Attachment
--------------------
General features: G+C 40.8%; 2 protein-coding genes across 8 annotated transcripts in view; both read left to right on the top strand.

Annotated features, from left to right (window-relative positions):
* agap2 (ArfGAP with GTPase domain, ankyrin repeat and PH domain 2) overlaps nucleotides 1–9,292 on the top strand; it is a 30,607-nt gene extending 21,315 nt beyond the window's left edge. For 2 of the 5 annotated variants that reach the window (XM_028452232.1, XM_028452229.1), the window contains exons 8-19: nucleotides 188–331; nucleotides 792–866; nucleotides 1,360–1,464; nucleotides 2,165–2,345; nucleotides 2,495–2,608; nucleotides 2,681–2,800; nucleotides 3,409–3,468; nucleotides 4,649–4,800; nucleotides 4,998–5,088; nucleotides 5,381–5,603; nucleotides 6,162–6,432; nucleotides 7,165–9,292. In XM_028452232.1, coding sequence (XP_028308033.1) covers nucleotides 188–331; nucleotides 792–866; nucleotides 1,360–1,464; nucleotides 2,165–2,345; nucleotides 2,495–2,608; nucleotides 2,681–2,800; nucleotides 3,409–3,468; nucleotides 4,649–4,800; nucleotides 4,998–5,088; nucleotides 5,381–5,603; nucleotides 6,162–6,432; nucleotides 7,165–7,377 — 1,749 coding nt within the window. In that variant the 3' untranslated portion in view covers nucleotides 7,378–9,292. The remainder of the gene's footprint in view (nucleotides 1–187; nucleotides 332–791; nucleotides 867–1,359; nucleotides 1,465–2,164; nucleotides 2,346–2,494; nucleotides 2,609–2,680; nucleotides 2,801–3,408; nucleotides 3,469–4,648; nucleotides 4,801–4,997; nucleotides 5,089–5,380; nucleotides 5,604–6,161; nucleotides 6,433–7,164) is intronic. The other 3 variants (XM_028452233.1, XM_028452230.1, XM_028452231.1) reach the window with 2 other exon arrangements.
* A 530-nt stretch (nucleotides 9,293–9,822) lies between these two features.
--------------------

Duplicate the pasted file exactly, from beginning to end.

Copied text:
General features: G+C 40.8%; 2 protein-coding genes across 8 annotated transcripts in view; both read left to right on the top strand.

Annotated features, from left to right (window-relative positions):
* agap2 (ArfGAP with GTPase domain, ankyrin repeat and PH domain 2) overlaps nucleotides 1–9,292 on the top strand; it is a 30,607-nt gene extending 21,315 nt beyond the window's left edge. For 2 of the 5 annotated variants that reach the window (XM_028452232.1, XM_028452229.1), the window contains exons 8-19: nucleotides 188–331; nucleotides 792–866; nucleotides 1,360–1,464; nucleotides 2,165–2,345; nucleotides 2,495–2,608; nucleotides 2,681–2,800; nucleotides 3,409–3,468; nucleotides 4,649–4,800; nucleotides 4,998–5,088; nucleotides 5,381–5,603; nucleotides 6,162–6,432; nucleotides 7,165–9,292. In XM_028452232.1, coding sequence (XP_028308033.1) covers nucleotides 188–331; nucleotides 792–866; nucleotides 1,360–1,464; nucleotides 2,165–2,345; nucleotides 2,495–2,608; nucleotides 2,681–2,800; nucleotides 3,409–3,468; nucleotides 4,649–4,800; nucleotides 4,998–5,088; nucleotides 5,381–5,603; nucleotides 6,162–6,432; nucleotides 7,165–7,377 — 1,749 coding nt within the window. In that variant the 3' untranslated portion in view covers nucleotides 7,378–9,292. The remainder of the gene's footprint in view (nucleotides 1–187; nucleotides 332–791; nucleotides 867–1,359; nucleotides 1,465–2,164; nucleotides 2,346–2,494; nucleotides 2,609–2,680; nucleotides 2,801–3,408; nucleotides 3,469–4,648; nucleotides 4,801–4,997; nucleotides 5,089–5,380; nucleotides 5,604–6,161; nucleotides 6,433–7,164) is intronic. The other 3 variants (XM_028452233.1, XM_028452230.1, XM_028452231.1) reach the window with 2 other exon arrangements.
* A 530-nt stretch (nucleotides 9,293–9,822) lies between these two features.